photo by Julie Zickefoose

We then piled back in the coaster for a short ride until more bird activity high overhead was detected and we all piled out again only to see a flock of White-collared Swifts circling way up high along with an incongruous Swallow-tailed Kite.  A little farther down the road a Blue-black Grosbeak and Crimson-rumped Tanagers (which I later learned had been split into two species; the one I saw was Passerini’s Tanager) attracted our attention and a lucky few (I was not one of them) were really fortunate as they saw a pair of Highland Guan take off through the forest!

When we finally all got back in the coaster and headed up the steepest part of the road, which was amazingly angled for a vehicle as large as our coaster to be going up, even though a sidewalk-wide strip of concrete provided traction for the right tires. About halfway up the very steepest section we were dismayed to see a road crew out putting down another strip of cement to provide traction for vehicles’ left tires.  It wasn’t the work that dismayed us but the fact that the bus was forced to give up the one strip of concrete it already had and hug the right shoulder, the extremely muddy right shoulder next to the very big drop off that is, and chug along uphill with the rear tires struggling for traction.  We almost made it past the construction due to masterful driving by the aforementioned Orlando before forward momentum was lost and the tires started to spin.  The road crew was begged to give us a push and while most passengers moved to the back of the bus to provide more weight to give traction.  Julie and I, on the other hand, hopped off the coaster, Julie because she was sure the bus was about to plunge off the cliff taking everyone with it and me because I did not think it was possible to push such a large vehicle uphill and I figured if we were going to be stuck for awhile anyway I might as well get out and look for birds.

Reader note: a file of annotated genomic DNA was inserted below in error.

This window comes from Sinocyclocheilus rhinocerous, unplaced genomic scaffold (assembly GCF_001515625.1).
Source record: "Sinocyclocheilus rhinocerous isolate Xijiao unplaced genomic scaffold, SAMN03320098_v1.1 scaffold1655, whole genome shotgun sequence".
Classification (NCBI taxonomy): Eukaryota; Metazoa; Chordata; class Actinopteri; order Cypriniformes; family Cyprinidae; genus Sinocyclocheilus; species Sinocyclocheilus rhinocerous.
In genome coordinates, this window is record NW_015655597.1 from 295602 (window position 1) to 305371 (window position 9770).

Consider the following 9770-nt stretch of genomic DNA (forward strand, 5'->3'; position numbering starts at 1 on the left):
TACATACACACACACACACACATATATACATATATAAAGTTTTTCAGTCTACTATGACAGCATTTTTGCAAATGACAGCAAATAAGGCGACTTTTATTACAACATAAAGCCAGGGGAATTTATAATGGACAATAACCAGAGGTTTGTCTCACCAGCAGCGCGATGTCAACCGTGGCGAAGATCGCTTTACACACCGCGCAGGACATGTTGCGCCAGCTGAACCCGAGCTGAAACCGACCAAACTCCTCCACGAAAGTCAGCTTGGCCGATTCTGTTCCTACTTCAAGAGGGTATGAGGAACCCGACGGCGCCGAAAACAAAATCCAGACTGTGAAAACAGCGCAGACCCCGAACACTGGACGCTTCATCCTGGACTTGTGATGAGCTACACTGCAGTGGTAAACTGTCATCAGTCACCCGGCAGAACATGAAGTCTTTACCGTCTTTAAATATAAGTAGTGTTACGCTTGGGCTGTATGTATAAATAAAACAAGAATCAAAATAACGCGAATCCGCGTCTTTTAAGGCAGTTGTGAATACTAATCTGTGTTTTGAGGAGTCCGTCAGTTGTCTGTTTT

Fortunately, we were both wrong and unfortunately once the bus got moving Orlando was unwilling to lose precious forward momentum so arduously gained so Julie and I had to hoof it uphill and rejoin the coaster on a more level spot.

When we arrived at the park proper we were all relieved, though the small village we had driven through just before the park had provided entertainment when all of the children yelled “Orlando!” as we drove through (I told you he was the best driver in Central America).  I think the kids knew it had to be him because no one else could have gotten such a large vehicle up through such challenging conditions.

The rest of our visit to the actual park will have to wait until the next post though I will provide one shot of what awaited us in the trees over the parking lot: my first trogon!

What a bird!  And so cooperative!  Collared Trogon immediately became my favorite trogon species, and even after seeing two more species during the Honduras trip it was not displaced.  Come back soon for part two of the Cerro Azul Meambar National Park birding adventure!

Written by Corey
Corey is a New Yorker who lived most of his life in upstate New York but has lived in Queens since 2008. He's only been birding since 2005 but has garnered a respectable life list by birding whenever he wasn't working as a union representative or spending time with his family. He lives in Forest Hills with Daisy and Desmond Shearwater. His bird photographs have appeared on the Today Show, in Birding, Living Bird Magazine, Bird Watcher's Digest, and many other fine publications. He is also the author of the American Birding Association Field Guide to the Birds of New York.